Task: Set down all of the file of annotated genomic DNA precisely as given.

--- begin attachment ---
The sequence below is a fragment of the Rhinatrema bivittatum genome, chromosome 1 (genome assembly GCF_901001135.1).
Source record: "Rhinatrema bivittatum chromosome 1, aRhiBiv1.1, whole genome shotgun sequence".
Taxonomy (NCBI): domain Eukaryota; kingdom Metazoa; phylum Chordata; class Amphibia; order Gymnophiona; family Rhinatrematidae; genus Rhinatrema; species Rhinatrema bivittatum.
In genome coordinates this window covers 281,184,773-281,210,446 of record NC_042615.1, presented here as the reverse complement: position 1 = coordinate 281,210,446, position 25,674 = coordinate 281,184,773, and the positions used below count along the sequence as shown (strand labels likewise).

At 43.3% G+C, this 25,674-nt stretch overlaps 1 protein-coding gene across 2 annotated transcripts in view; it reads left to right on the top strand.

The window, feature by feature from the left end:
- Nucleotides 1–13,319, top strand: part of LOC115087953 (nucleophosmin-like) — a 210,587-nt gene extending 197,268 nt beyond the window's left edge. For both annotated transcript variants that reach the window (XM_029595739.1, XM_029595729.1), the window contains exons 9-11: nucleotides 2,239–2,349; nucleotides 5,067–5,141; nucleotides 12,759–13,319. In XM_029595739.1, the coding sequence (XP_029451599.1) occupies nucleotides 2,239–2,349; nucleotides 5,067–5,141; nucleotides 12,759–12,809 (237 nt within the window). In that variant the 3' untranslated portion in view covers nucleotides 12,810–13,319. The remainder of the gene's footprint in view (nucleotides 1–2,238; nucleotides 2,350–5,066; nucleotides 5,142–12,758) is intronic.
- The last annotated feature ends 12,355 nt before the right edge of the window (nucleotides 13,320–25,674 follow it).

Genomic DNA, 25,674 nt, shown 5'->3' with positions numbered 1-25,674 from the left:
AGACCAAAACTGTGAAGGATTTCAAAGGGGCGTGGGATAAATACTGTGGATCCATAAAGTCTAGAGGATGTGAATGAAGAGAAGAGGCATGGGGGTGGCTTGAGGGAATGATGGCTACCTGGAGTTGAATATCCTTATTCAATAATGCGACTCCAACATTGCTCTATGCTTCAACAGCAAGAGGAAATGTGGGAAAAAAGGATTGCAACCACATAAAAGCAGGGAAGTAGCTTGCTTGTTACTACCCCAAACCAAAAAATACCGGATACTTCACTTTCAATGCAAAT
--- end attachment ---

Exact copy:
The sequence below is a fragment of the Rhinatrema bivittatum genome, chromosome 1 (genome assembly GCF_901001135.1).
Source record: "Rhinatrema bivittatum chromosome 1, aRhiBiv1.1, whole genome shotgun sequence".
Taxonomy (NCBI): domain Eukaryota; kingdom Metazoa; phylum Chordata; class Amphibia; order Gymnophiona; family Rhinatrematidae; genus Rhinatrema; species Rhinatrema bivittatum.
In genome coordinates this window covers 281,184,773-281,210,446 of record NC_042615.1, presented here as the reverse complement: position 1 = coordinate 281,210,446, position 25,674 = coordinate 281,184,773, and the positions used below count along the sequence as shown (strand labels likewise).

At 43.3% G+C, this 25,674-nt stretch overlaps 1 protein-coding gene across 2 annotated transcripts in view; it reads left to right on the top strand.

The window, feature by feature from the left end:
- Nucleotides 1–13,319, top strand: part of LOC115087953 (nucleophosmin-like) — a 210,587-nt gene extending 197,268 nt beyond the window's left edge. For both annotated transcript variants that reach the window (XM_029595739.1, XM_029595729.1), the window contains exons 9-11: nucleotides 2,239–2,349; nucleotides 5,067–5,141; nucleotides 12,759–13,319. In XM_029595739.1, the coding sequence (XP_029451599.1) occupies nucleotides 2,239–2,349; nucleotides 5,067–5,141; nucleotides 12,759–12,809 (237 nt within the window). In that variant the 3' untranslated portion in view covers nucleotides 12,810–13,319. The remainder of the gene's footprint in view (nucleotides 1–2,238; nucleotides 2,350–5,066; nucleotides 5,142–12,758) is intronic.
- The last annotated feature ends 12,355 nt before the right edge of the window (nucleotides 13,320–25,674 follow it).

Genomic DNA, 25,674 nt, shown 5'->3' with positions numbered 1-25,674 from the left:
AGACCAAAACTGTGAAGGATTTCAAAGGGGCGTGGGATAAATACTGTGGATCCATAAAGTCTAGAGGATGTGAATGAAGAGAAGAGGCATGGGGGTGGCTTGAGGGAATGATGGCTACCTGGAGTTGAATATCCTTATTCAATAATGCGACTCCAACATTGCTCTATGCTTCAACAGCAAGAGGAAATGTGGGAAAAAAGGATTGCAACCACATAAAAGCAGGGAAGTAGCTTGCTTGTTACTACCCCAAACCAAAAAATACCGGATACTTCACTTTCAATGCAAAT